The Dopamine Transporter Gene, a Spectrum of Most Common Risky Behaviors, and the Legal Status of the Behaviors [Open Access]

Guo, Guang; Cai, Tianji; Guo, Rui; Wang, Hongyu; & Harris, Kathleen Mullan. (2010). The Dopamine Transporter Gene, a Spectrum of Most Common Risky Behaviors, and the Legal Status of the Behaviors [Open Access]. PLOS ONE, 5(2), e9352. PMCID: PMC2825268

Guo, Guang; Cai, Tianji; Guo, Rui; Wang, Hongyu; & Harris, Kathleen Mullan. (2010). The Dopamine Transporter Gene, a Spectrum of Most Common Risky Behaviors, and the Legal Status of the Behaviors [Open Access]. PLOS ONE, 5(2), e9352. PMCID: PMC2825268

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This study tests the specific hypothesis that the 9R/9R genotype in the VNTR of the dopamine transporter gene (DAT1) exerts a general protective effect against a spectrum of risky behaviors in comparison to the 10R/9R and 10R/10R genotypes, drawing on three-time repeated measures of risky behaviors in adolescence and young adulthood on about 822 non-Hispanic white males from the Add Health study. Our data have established two empirical findings. The first is a protective main effect in the DAT1 gene against risky behaviors. The second finding is that the protective effect varies over age, with the effect prominent at ages when a behavior is illegal and the effect largely vanished at ages when the behavior becomes legal or more socially tolerated. Both the protective main effect and the gene-lifecourse interaction effect are replicated across a spectrum of most common risky behaviors: delinquency, variety of sexual partners, binge drinking, drinking quantity, smoking quantity, smoking frequency, marijuana use, cocaine use, other illegal drug use, and seatbelt non-wearing. We also compared individuals with the protective genotype and individuals without it in terms of age, physical maturity, verbal IQ, GPA, received popularity, sent popularity, church attendance, two biological parents, and parental education. These comparisons indicate that the protective effect of DAT1*9R/9R cannot be explained away by these background characteristics. Our work demonstrates how legal/social contexts can enhance or reduce a genetic effect on risky behaviors.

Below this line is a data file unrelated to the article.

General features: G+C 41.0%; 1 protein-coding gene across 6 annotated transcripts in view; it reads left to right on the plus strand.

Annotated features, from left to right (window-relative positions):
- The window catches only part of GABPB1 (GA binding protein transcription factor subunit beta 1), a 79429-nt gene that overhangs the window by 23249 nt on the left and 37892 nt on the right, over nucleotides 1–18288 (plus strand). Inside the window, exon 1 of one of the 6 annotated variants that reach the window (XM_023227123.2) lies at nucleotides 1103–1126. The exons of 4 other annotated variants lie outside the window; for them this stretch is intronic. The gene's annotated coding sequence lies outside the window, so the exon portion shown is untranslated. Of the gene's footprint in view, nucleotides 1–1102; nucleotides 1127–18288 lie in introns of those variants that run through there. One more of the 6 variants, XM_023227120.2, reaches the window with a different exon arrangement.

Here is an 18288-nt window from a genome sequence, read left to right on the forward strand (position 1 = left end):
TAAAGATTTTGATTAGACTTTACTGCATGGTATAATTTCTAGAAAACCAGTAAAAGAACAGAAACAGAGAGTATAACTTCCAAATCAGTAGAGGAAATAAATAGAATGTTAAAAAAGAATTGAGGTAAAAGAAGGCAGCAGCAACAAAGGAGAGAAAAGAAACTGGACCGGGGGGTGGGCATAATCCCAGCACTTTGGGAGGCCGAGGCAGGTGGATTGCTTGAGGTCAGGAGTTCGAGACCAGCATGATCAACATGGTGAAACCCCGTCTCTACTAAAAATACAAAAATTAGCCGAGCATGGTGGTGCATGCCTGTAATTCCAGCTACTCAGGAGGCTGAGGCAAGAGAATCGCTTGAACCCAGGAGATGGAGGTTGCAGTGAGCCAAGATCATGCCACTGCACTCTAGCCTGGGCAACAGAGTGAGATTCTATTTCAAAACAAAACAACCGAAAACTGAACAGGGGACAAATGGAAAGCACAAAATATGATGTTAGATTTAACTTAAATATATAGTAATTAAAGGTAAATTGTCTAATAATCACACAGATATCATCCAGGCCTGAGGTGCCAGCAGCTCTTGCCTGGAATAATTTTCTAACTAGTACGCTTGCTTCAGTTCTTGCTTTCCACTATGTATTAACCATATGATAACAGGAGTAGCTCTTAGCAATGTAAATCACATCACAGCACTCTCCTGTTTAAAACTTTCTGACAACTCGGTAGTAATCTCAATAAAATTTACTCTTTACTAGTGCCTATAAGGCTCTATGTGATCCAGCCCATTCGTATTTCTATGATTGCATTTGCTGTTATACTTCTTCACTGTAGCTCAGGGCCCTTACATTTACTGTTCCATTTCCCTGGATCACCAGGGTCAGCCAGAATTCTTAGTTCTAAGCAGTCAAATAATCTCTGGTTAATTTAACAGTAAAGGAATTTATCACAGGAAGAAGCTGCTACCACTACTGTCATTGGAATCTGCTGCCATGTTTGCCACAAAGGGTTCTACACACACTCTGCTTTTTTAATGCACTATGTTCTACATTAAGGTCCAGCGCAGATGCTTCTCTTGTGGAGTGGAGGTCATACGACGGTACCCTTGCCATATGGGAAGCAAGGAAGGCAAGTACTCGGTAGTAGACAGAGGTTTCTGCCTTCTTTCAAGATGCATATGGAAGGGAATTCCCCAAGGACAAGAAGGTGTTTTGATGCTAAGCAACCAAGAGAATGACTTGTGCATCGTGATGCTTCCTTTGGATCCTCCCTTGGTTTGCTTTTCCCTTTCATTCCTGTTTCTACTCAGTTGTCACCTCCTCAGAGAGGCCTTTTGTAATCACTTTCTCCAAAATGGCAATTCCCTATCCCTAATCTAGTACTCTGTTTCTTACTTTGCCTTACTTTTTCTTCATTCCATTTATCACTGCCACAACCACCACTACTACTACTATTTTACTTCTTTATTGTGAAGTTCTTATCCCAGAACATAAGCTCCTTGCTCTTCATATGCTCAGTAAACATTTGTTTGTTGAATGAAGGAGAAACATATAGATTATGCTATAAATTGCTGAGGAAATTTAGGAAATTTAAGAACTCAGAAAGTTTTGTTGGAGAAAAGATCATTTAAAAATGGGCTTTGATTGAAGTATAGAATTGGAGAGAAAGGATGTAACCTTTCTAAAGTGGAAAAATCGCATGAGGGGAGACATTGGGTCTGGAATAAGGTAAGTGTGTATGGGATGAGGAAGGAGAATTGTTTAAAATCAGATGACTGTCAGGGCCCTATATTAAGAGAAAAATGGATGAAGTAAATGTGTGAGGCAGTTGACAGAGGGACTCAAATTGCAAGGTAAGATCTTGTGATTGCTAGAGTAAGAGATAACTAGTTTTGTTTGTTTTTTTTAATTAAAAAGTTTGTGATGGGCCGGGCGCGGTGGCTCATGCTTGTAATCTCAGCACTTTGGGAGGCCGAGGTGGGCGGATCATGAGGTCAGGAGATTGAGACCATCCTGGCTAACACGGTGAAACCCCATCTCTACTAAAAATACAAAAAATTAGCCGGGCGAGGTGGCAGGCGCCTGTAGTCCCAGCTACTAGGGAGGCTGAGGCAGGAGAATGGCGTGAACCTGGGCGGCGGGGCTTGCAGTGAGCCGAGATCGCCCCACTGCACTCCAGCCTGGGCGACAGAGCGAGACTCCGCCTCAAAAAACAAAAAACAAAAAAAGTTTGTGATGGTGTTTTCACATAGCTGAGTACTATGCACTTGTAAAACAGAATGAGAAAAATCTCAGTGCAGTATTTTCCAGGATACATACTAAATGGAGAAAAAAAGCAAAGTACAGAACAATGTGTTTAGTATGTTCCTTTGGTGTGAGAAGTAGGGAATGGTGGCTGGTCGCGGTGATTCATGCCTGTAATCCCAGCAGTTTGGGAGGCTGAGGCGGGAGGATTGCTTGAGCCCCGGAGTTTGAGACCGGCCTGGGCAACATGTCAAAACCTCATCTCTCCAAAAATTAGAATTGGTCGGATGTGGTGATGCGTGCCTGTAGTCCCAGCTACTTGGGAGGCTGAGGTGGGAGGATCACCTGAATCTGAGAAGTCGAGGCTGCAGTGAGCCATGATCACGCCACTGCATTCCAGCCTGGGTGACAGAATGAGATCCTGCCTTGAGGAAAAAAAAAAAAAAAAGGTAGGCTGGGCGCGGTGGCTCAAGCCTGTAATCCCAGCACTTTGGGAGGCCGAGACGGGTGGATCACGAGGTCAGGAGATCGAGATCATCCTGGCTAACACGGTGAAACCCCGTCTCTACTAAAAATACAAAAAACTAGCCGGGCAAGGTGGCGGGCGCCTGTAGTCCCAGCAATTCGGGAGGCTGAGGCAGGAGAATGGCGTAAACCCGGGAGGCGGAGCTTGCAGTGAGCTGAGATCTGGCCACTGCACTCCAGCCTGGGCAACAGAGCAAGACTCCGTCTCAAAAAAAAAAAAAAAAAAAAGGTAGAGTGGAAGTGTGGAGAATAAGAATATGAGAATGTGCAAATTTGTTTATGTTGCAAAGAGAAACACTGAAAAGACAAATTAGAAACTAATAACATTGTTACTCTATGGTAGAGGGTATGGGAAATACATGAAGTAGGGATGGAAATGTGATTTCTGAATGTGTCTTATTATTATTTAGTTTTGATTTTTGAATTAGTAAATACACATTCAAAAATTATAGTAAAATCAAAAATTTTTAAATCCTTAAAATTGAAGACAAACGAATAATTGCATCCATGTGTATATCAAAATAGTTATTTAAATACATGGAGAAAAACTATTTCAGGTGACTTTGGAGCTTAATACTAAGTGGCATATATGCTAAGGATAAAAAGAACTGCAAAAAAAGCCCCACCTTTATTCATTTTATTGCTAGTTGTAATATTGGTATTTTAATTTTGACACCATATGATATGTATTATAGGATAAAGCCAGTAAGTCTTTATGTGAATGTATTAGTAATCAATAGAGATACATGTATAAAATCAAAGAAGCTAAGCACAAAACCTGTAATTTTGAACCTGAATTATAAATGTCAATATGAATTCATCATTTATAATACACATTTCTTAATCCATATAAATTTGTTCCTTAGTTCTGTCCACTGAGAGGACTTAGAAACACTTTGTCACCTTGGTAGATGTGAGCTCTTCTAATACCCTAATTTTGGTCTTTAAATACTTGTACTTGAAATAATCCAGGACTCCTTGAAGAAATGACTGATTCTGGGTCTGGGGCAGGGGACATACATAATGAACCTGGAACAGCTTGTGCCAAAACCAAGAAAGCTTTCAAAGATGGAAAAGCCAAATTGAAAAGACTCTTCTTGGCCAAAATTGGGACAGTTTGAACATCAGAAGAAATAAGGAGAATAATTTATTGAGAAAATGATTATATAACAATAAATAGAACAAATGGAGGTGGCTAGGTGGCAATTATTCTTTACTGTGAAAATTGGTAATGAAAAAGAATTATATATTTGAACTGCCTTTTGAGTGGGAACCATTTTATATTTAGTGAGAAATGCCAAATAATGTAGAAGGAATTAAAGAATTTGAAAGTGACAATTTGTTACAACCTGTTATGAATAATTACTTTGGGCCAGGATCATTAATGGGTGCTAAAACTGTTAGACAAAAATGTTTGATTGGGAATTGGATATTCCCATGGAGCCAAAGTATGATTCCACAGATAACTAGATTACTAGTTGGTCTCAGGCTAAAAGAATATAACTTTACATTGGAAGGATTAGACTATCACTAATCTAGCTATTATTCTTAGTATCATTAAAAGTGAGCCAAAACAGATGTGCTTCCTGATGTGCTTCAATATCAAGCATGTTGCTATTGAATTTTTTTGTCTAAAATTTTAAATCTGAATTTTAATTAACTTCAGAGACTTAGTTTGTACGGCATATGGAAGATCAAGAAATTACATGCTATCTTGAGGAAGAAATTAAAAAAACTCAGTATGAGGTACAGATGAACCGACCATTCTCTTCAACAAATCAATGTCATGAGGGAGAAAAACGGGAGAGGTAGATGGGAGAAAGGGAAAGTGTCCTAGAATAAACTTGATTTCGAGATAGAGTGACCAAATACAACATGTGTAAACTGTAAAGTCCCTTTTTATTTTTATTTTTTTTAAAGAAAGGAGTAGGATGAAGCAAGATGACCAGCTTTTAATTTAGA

Sexual Behavior, Contraceptive Use, and Reproductive Health
Biological and Social Interactions


JOUR



Guo, Guang
Cai, Tianji
Guo, Rui
Wang, Hongyu
Harris, Kathleen Mullan



2010


PLOS ONE

5

2

e9352








PMC2825268


4455

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